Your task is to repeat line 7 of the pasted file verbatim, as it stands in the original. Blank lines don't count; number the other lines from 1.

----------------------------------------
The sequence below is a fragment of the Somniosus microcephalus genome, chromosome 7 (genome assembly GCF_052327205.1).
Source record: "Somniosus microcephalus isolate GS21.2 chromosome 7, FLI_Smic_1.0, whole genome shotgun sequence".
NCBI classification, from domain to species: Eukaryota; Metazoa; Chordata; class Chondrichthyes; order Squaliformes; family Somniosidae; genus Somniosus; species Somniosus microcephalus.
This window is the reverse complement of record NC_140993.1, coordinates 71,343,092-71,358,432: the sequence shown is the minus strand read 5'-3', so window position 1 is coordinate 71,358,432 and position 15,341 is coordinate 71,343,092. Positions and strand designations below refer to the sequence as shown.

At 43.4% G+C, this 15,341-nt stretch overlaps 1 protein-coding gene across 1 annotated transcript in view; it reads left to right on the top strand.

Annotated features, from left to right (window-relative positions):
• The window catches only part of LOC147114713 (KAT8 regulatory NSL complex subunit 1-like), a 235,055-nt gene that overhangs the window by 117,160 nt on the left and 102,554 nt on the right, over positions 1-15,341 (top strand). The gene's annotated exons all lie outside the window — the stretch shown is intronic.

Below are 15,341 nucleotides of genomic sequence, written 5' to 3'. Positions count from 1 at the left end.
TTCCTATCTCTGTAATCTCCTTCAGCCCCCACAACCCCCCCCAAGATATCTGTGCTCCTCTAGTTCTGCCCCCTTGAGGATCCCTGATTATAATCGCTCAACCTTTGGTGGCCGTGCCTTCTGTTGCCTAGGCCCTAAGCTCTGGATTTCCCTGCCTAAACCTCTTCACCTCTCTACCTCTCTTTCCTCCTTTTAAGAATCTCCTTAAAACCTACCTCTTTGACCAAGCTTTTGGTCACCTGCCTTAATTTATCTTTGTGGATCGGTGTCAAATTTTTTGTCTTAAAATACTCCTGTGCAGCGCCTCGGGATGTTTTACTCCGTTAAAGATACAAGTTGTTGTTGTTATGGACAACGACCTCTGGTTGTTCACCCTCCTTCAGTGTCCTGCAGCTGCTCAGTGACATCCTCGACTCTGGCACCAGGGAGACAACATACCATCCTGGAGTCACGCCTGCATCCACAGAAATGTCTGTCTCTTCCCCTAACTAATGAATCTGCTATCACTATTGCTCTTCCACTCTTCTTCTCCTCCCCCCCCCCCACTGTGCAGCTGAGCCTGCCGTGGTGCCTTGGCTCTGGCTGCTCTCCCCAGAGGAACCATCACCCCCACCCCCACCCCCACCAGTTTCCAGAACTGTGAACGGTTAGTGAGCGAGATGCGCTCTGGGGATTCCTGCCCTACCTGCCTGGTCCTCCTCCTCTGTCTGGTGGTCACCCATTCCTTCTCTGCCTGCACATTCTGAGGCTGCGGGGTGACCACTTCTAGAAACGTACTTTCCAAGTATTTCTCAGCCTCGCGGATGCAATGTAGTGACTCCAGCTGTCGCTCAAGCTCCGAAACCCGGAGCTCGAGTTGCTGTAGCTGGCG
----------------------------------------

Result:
• The window catches only part of LOC147114713 (KAT8 regulatory NSL complex subunit 1-like), a 235,055-nt gene that overhangs the window by 117,160 nt on the left and 102,554 nt on the right, over positions 1-15,341 (top strand). The gene's annotated exons all lie outside the window — the stretch shown is intronic.